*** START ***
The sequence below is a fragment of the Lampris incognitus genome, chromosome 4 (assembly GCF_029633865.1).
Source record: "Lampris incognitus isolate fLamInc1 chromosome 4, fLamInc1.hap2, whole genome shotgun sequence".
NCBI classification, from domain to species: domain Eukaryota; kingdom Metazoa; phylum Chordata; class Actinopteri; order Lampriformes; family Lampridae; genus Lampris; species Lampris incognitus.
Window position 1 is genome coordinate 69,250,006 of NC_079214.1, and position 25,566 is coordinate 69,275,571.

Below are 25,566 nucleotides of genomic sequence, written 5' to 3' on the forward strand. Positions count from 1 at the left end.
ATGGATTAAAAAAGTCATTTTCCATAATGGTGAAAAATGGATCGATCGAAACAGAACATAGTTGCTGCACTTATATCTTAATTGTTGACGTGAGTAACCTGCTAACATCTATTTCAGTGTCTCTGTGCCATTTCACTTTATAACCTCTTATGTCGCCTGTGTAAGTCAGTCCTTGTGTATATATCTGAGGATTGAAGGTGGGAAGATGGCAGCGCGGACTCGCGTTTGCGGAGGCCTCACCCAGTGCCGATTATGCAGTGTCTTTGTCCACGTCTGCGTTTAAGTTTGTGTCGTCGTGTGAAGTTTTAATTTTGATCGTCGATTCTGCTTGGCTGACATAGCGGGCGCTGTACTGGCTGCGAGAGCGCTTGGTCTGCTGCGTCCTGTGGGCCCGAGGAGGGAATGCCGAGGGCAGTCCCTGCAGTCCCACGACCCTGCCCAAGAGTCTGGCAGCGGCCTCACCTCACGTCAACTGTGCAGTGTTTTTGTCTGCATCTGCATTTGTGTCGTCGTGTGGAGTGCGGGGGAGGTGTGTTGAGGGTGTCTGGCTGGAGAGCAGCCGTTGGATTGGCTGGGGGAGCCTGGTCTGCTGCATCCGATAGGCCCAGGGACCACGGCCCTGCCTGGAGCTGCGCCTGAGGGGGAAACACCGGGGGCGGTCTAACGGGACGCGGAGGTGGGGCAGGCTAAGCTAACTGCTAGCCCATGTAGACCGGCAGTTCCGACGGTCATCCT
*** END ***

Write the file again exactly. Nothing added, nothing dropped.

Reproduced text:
The sequence below is a fragment of the Lampris incognitus genome, chromosome 4 (assembly GCF_029633865.1).
Source record: "Lampris incognitus isolate fLamInc1 chromosome 4, fLamInc1.hap2, whole genome shotgun sequence".
NCBI classification, from domain to species: domain Eukaryota; kingdom Metazoa; phylum Chordata; class Actinopteri; order Lampriformes; family Lampridae; genus Lampris; species Lampris incognitus.
Window position 1 is genome coordinate 69,250,006 of NC_079214.1, and position 25,566 is coordinate 69,275,571.

Below are 25,566 nucleotides of genomic sequence, written 5' to 3' on the forward strand. Positions count from 1 at the left end.
ATGGATTAAAAAAGTCATTTTCCATAATGGTGAAAAATGGATCGATCGAAACAGAACATAGTTGCTGCACTTATATCTTAATTGTTGACGTGAGTAACCTGCTAACATCTATTTCAGTGTCTCTGTGCCATTTCACTTTATAACCTCTTATGTCGCCTGTGTAAGTCAGTCCTTGTGTATATATCTGAGGATTGAAGGTGGGAAGATGGCAGCGCGGACTCGCGTTTGCGGAGGCCTCACCCAGTGCCGATTATGCAGTGTCTTTGTCCACGTCTGCGTTTAAGTTTGTGTCGTCGTGTGAAGTTTTAATTTTGATCGTCGATTCTGCTTGGCTGACATAGCGGGCGCTGTACTGGCTGCGAGAGCGCTTGGTCTGCTGCGTCCTGTGGGCCCGAGGAGGGAATGCCGAGGGCAGTCCCTGCAGTCCCACGACCCTGCCCAAGAGTCTGGCAGCGGCCTCACCTCACGTCAACTGTGCAGTGTTTTTGTCTGCATCTGCATTTGTGTCGTCGTGTGGAGTGCGGGGGAGGTGTGTTGAGGGTGTCTGGCTGGAGAGCAGCCGTTGGATTGGCTGGGGGAGCCTGGTCTGCTGCATCCGATAGGCCCAGGGACCACGGCCCTGCCTGGAGCTGCGCCTGAGGGGGAAACACCGGGGGCGGTCTAACGGGACGCGGAGGTGGGGCAGGCTAAGCTAACTGCTAGCCCATGTAGACCGGCAGTTCCGACGGTCATCCT